What is the Q12 and how can I use it?
Despite being written in 1998, which might leave you thinking it’s old and a bit dusty, the book; First, Break all the Rules is still challenging the way many companies manage and lead their people.
This was the book written by Marcus Buckingham and Curt Coffman, following their research at Gallup. This is a global research organisation that advises companies on how to improve employee engagement, and subsequently see increased performance. If you’d like to know more about Gallup, you can follow me.
Q12 is the short-hand given to the 12 questions Gallup found most highly correlated with overall job satisfaction, loyalty and high performance. People who agreed strongly with the 12 statements were shown to have 10-20% higher performance in a wide range of measures.
So what are the 12 questions, and how can you use them? Below are the Gallup Q12 questions translated into employee statements.
- I know what is expected of me at work.
- I have the materials and equipment I need to do my work right.
- At work, I have the opportunity to do what I do best every day.
- In the last seven days, I have received recognition or praise for doing good work.
- My supervisor, or someone at work, seems to care about me as a person.
- There is someone at work who encourages my development.
- At work, my opinions seem to count.
- The mission or purpose of my company makes me feel my job is important.
- My associates or fellow employees are committed to doing quality work.
- I have a best friend at work.
- In the last six months, someone at work has talked to me about my progress.
- This last year, I have had opportunities at work to learn and grow.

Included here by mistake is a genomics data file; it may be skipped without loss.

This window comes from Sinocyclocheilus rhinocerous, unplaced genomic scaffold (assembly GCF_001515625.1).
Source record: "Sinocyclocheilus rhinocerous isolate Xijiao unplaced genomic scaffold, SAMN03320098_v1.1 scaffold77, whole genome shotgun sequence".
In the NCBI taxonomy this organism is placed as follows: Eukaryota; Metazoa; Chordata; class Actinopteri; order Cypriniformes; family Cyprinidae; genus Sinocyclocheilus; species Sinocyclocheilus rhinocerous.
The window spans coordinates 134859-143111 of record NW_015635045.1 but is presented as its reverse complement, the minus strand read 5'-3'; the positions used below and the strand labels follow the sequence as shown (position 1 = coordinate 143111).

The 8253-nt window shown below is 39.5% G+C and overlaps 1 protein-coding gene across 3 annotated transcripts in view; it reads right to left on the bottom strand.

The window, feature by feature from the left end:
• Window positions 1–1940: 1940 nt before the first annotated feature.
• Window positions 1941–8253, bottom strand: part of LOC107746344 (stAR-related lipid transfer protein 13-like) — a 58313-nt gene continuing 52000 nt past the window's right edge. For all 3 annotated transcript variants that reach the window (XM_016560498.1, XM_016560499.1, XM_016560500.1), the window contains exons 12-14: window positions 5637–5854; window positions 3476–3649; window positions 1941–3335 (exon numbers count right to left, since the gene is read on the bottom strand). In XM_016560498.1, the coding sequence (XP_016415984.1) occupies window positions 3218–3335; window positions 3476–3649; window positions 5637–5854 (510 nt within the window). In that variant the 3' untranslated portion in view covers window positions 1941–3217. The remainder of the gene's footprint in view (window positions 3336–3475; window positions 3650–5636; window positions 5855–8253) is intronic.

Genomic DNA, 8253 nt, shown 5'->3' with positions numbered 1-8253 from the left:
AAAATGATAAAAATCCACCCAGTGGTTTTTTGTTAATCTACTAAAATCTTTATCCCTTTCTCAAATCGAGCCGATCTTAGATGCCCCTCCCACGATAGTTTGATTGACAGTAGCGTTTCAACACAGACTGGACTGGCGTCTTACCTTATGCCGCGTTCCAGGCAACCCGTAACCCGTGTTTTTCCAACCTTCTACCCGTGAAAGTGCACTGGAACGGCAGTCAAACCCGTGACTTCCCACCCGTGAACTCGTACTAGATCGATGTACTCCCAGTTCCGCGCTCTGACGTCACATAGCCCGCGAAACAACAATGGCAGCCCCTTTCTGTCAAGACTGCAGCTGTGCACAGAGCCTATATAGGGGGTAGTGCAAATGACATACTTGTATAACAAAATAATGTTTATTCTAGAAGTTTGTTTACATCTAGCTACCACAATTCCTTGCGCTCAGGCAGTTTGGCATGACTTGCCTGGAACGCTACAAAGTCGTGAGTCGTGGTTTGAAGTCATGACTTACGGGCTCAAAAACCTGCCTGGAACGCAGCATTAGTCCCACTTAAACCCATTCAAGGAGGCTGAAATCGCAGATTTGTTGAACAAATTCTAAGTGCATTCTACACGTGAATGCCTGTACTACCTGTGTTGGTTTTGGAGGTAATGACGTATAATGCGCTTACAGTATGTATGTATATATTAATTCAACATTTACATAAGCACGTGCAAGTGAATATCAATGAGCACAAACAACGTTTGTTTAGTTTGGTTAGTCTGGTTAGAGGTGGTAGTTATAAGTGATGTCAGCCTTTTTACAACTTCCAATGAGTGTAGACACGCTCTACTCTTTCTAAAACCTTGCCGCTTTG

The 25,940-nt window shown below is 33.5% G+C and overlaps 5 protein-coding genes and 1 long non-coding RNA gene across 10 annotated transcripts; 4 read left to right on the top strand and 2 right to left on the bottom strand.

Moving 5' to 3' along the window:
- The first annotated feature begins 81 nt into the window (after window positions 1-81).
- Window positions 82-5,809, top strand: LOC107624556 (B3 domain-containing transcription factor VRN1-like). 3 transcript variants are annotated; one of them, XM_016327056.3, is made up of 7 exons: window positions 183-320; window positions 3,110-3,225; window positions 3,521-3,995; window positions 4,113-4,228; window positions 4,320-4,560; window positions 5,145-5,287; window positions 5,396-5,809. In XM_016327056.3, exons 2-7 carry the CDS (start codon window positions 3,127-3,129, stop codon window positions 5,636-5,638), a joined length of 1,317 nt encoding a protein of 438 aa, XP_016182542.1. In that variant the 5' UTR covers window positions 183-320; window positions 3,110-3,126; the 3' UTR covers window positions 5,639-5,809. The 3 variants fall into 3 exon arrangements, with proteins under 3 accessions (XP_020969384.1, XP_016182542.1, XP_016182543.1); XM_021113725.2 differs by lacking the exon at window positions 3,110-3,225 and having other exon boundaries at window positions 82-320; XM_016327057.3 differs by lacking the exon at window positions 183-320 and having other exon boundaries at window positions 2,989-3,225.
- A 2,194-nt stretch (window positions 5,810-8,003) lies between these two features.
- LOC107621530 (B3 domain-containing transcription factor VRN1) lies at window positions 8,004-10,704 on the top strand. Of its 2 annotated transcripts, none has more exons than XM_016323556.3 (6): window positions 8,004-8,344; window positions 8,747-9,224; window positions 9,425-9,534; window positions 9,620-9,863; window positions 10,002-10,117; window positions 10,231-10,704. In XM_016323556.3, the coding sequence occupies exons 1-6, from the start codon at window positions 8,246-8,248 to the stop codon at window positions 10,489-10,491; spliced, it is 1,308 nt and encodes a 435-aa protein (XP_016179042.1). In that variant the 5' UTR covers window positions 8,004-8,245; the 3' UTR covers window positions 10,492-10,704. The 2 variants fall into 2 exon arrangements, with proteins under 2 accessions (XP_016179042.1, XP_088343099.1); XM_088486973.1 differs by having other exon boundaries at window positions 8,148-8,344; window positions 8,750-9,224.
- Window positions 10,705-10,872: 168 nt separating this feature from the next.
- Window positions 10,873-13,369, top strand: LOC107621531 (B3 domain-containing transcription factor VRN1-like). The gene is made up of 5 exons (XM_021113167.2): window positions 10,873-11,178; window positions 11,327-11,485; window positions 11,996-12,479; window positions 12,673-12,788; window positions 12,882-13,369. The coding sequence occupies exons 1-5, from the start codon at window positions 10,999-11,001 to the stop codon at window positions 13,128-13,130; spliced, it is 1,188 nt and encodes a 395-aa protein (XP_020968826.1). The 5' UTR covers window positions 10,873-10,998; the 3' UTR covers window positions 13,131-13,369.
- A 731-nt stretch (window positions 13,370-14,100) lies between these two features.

Ask your team how they strongly they would agree with those statements (you could use the 1-5 scale where 1 is strongly disagree and 5 is strongly agree). And ask yourself, how well are you enabling each of those statements?
It’s worth noting that the questions are in priority order. Every time we look at these questions and Gallup’s research on high performing teams, we’re asked about question 10. “Really, people need to have a best friend?” The fact is that yes, people who said they did have a best friend at work (along with all the other statements), showed higher performance than those who did not. But before even considering booking in more socials and getting people to be more buddy buddy – there are nine other things to get right first.
Many organisations stumble at the first three – so start there. How do people describe why their role exists, the critical outcomes of their work and how they are measured on quality? Are people consistent in their understanding of what the firm is all about? Are they clear on what’s expected of them? Make sure people know what’s expected of them, have the tools they need to do their job and get to do what they do best every day.
Rather than becoming distracted by the amount of things to do, or the challenges with item 10 – focus on getting the basics right. And even better, ask the team how they will work with you make everything better. How would the team address item one? How could you support them?
Hitting two birds with one stone, if you involve the team in responding to these statements, considering how to make things better – that itself is an engagement activity, which hits statement seven.
If you’d like to have a closer look at the book, simply click on the image…